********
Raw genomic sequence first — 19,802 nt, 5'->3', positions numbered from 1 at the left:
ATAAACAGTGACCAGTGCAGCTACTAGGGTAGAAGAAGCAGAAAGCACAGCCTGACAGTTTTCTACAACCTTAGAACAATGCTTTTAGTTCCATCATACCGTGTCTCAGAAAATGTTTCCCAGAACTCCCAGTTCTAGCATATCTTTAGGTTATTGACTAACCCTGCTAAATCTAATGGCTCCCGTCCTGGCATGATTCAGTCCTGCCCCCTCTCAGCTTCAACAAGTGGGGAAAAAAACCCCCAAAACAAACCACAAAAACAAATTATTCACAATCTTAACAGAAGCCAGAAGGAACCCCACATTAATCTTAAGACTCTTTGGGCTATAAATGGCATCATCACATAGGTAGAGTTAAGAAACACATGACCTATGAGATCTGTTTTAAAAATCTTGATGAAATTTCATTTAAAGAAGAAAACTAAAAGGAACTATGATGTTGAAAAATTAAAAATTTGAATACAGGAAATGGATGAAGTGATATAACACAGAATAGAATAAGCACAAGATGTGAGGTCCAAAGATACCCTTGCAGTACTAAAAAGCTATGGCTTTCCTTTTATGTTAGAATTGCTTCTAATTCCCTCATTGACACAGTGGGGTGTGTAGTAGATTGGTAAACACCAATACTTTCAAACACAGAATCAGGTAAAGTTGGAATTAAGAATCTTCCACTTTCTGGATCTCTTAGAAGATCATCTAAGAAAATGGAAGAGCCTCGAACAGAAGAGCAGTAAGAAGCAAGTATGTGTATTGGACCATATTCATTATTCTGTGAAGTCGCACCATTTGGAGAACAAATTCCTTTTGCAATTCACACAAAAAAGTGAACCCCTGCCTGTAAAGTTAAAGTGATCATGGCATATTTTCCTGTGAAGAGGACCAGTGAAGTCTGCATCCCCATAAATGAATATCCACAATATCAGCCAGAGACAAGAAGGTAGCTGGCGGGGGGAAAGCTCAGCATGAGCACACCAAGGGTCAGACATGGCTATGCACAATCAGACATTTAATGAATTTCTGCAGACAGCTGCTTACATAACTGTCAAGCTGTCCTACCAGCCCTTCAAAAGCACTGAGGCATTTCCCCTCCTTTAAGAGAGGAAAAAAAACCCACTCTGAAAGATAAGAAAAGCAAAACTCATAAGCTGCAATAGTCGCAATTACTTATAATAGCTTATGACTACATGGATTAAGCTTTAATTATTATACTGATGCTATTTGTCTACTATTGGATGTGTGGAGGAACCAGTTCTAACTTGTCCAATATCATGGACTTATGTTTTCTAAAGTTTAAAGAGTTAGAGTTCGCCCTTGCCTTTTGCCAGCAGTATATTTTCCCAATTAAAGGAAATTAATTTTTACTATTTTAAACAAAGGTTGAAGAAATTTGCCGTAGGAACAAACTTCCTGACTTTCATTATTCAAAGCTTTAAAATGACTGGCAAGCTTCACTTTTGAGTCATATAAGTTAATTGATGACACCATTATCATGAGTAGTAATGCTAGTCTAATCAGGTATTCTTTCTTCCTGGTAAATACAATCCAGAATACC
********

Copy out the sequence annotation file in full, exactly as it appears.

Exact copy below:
Raw genomic sequence first — 19,802 nt, 5'->3', positions numbered from 1 at the left:
ATAAACAGTGACCAGTGCAGCTACTAGGGTAGAAGAAGCAGAAAGCACAGCCTGACAGTTTTCTACAACCTTAGAACAATGCTTTTAGTTCCATCATACCGTGTCTCAGAAAATGTTTCCCAGAACTCCCAGTTCTAGCATATCTTTAGGTTATTGACTAACCCTGCTAAATCTAATGGCTCCCGTCCTGGCATGATTCAGTCCTGCCCCCTCTCAGCTTCAACAAGTGGGGAAAAAAACCCCCAAAACAAACCACAAAAACAAATTATTCACAATCTTAACAGAAGCCAGAAGGAACCCCACATTAATCTTAAGACTCTTTGGGCTATAAATGGCATCATCACATAGGTAGAGTTAAGAAACACATGACCTATGAGATCTGTTTTAAAAATCTTGATGAAATTTCATTTAAAGAAGAAAACTAAAAGGAACTATGATGTTGAAAAATTAAAAATTTGAATACAGGAAATGGATGAAGTGATATAACACAGAATAGAATAAGCACAAGATGTGAGGTCCAAAGATACCCTTGCAGTACTAAAAAGCTATGGCTTTCCTTTTATGTTAGAATTGCTTCTAATTCCCTCATTGACACAGTGGGGTGTGTAGTAGATTGGTAAACACCAATACTTTCAAACACAGAATCAGGTAAAGTTGGAATTAAGAATCTTCCACTTTCTGGATCTCTTAGAAGATCATCTAAGAAAATGGAAGAGCCTCGAACAGAAGAGCAGTAAGAAGCAAGTATGTGTATTGGACCATATTCATTATTCTGTGAAGTCGCACCATTTGGAGAACAAATTCCTTTTGCAATTCACACAAAAAAGTGAACCCCTGCCTGTAAAGTTAAAGTGATCATGGCATATTTTCCTGTGAAGAGGACCAGTGAAGTCTGCATCCCCATAAATGAATATCCACAATATCAGCCAGAGACAAGAAGGTAGCTGGCGGGGGGAAAGCTCAGCATGAGCACACCAAGGGTCAGACATGGCTATGCACAATCAGACATTTAATGAATTTCTGCAGACAGCTGCTTACATAACTGTCAAGCTGTCCTACCAGCCCTTCAAAAGCACTGAGGCATTTCCCCTCCTTTAAGAGAGGAAAAAAAACCCACTCTGAAAGATAAGAAAAGCAAAACTCATAAGCTGCAATAGTCGCAATTACTTATAATAGCTTATGACTACATGGATTAAGCTTTAATTATTATACTGATGCTATTTGTCTACTATTGGATGTGTGGAGGAACCAGTTCTAACTTGTCCAATATCATGGACTTATGTTTTCTAAAGTTTAAAGAGTTAGAGTTCGCCCTTGCCTTTTGCCAGCAGTATATTTTCCCAATTAAAGGAAATTAATTTTTACTATTTTAAACAAAGGTTGAAGAAATTTGCCGTAGGAACAAACTTCCTGACTTTCATTATTCAAAGCTTTAAAATGACTGGCAAGCTTCACTTTTGAGTCATATAAGTTAATTGATGACACCATTATCATGAGTAGTAATGCTAGTCTAATCAGGTATTCTTTCTTCCTGGTAAATACAATCCAGAATACC